Graphic abortion ads running on Pittsburgh, Steubenville TV stations

Brian Bowling
| Saturday, Nov. 3, 2012, 12:01 a.m.

Several television stations say federal regulations compel them to run graphic political ads from a fringe presidential candidate, but a lawyer who specializes in campaign law disagrees.

The ads feature what appear to be aborted fetuses, beheaded bodies and video of a beheading in progress.

“This has crossed all boundaries,” said Lorraine Gregor, 61, of McKees Rocks, who saw the abortion ad while watching the morning news. “It was awful. It was the most disgusting thing I've ever seen in my life on TV. That just goes too far. … Nobody needs to see that.”

The candidate behind the ad, pro-life advocate Randall Terry, is on the ballot in West Virginia. The Federal Communications Commission on Wednesday ruled that stations whose broadcast area includes part of the state have to sell him airtime.

Terry's campaign didn't respond to a message sent through its website's contact page. There was no phone number listed.

Dan Backer, a Washington lawyer who specializes in campaign and political law, said the FCC regulations give Terry access but not unfettered access to the airwaves.

“They can't edit the ad, but they can say: ‘Look, we're not willing to run it because it violates our decency standard,' ” he said. “They're not required to let him run anything he wants to.”

WTAE-TV and WPXI-TV have run the abortion ad, but included a disclaimer warning viewers of the graphic nature of the ad. WTOV-9 in Steubenville, Ohio, has done the same.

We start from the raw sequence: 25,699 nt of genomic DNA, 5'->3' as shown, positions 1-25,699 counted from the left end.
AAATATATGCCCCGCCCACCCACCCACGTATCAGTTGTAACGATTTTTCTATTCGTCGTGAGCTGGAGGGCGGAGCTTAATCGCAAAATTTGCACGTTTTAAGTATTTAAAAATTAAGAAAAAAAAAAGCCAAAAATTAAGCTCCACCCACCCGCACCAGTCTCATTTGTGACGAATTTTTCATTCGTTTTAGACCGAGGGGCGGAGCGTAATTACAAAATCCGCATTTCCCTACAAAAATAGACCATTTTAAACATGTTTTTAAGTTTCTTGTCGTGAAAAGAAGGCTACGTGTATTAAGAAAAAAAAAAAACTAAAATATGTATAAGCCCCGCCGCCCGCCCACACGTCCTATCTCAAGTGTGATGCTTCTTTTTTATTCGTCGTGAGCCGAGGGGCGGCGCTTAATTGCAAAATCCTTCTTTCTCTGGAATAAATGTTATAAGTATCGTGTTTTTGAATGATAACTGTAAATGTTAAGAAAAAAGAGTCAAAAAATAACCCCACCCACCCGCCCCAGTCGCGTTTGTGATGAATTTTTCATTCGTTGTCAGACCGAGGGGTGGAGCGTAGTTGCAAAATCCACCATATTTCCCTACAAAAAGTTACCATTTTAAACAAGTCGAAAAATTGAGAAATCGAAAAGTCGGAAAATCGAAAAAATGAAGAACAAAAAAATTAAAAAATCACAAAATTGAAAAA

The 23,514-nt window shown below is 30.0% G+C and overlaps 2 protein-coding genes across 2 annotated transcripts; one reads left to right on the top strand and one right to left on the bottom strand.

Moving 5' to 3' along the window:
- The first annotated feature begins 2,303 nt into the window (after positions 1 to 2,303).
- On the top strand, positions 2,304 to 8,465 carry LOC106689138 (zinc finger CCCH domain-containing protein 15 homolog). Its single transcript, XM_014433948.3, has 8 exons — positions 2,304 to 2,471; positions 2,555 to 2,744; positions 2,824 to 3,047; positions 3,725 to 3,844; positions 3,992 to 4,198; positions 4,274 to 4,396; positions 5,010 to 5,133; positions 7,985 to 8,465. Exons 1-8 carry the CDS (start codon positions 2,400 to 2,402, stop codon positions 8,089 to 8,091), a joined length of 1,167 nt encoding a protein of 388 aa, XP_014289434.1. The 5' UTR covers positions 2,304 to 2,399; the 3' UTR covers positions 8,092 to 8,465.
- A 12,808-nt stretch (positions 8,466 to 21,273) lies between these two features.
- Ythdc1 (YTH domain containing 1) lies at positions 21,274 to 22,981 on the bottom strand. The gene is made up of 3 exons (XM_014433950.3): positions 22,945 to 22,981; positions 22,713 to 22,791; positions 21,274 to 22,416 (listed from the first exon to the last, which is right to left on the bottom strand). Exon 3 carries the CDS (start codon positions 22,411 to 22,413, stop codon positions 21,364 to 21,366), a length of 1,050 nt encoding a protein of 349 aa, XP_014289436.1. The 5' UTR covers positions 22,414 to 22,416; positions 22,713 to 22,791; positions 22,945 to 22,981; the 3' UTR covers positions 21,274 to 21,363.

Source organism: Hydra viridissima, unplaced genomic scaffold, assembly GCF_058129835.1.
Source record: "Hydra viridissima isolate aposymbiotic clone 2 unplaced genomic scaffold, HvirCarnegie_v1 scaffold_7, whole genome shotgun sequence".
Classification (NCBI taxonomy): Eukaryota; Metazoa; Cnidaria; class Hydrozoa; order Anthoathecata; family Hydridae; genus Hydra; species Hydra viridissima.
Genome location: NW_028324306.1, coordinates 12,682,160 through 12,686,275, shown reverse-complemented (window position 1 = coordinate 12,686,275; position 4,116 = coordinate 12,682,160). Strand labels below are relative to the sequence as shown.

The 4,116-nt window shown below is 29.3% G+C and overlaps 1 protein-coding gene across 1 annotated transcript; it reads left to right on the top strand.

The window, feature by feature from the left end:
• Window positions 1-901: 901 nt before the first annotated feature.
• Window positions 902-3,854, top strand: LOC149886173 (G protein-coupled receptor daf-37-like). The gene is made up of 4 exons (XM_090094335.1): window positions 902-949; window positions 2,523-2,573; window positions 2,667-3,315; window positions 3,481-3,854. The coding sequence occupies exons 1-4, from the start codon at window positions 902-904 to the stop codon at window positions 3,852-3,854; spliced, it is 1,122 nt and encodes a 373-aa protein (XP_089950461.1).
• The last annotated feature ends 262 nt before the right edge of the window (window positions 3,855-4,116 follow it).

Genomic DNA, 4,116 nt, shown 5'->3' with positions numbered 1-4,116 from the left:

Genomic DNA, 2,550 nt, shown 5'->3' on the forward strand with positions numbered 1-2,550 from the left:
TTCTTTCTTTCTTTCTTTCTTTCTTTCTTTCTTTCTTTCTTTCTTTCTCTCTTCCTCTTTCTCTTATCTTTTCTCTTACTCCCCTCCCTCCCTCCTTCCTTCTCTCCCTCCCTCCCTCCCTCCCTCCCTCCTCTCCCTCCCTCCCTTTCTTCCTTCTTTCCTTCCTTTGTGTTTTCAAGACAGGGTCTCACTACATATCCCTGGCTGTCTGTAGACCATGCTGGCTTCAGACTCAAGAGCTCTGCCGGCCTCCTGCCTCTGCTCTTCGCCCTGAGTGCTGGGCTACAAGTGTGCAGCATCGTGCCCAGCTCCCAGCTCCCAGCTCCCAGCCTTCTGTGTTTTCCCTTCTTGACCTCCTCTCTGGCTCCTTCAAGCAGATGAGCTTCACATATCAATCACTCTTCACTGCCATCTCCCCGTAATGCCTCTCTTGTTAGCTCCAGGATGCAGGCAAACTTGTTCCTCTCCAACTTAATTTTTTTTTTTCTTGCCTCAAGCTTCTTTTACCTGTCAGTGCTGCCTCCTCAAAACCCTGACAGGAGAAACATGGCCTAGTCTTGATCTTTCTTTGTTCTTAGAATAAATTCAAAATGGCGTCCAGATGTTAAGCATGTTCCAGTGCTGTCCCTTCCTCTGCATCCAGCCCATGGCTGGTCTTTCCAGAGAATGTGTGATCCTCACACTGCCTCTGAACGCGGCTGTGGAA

Michael Hayes, general manager at WTAE, couldn't be reached for comment. The station has a notice on its website explaining why it believes it has to run the ads at 6:10 a.m., 5:45 p.m. and 11:35 p.m.

Ray Carter, vice president and general manager for WPXI, said FCC regulations don't even allow stations to limit the ads to times when children aren't likely to be watching.

“Fortunately for us, the times they bought were either very early morning or late night,” he said.

Carter said he's not aware of a single time that the FCC has upheld a station that refused to run a political ad on decency grounds.

Tim McCoy, vice president and general manager of WTOV-9, said his station's lawyer came to the same conclusion. Carter and McCoy said their stations have received numerous complaints about the ad.

“Obviously, people are upset when they see the content,” McCoy said.

Managers for KDKA-TV and WPGH-TV couldn't be reached for comment.

In a separate issue, Chicago-based Patriotic Veterans Inc. said it is filing a complaint with the FCC because KDKA Radio refused to run an ad criticizing two of Sen. Bob Casey Jr.'s votes.

Michael Young, senior vice president for KDKA Radio, said the station requires people running political ads to substantiate the claims they make in the ads and, so far, the group has not done that.

Staff writer Mike Wereschagin contributed to this story. Brian Bowling is a staff writer for Trib Total Media. He can be reached at 412-325-4301 or

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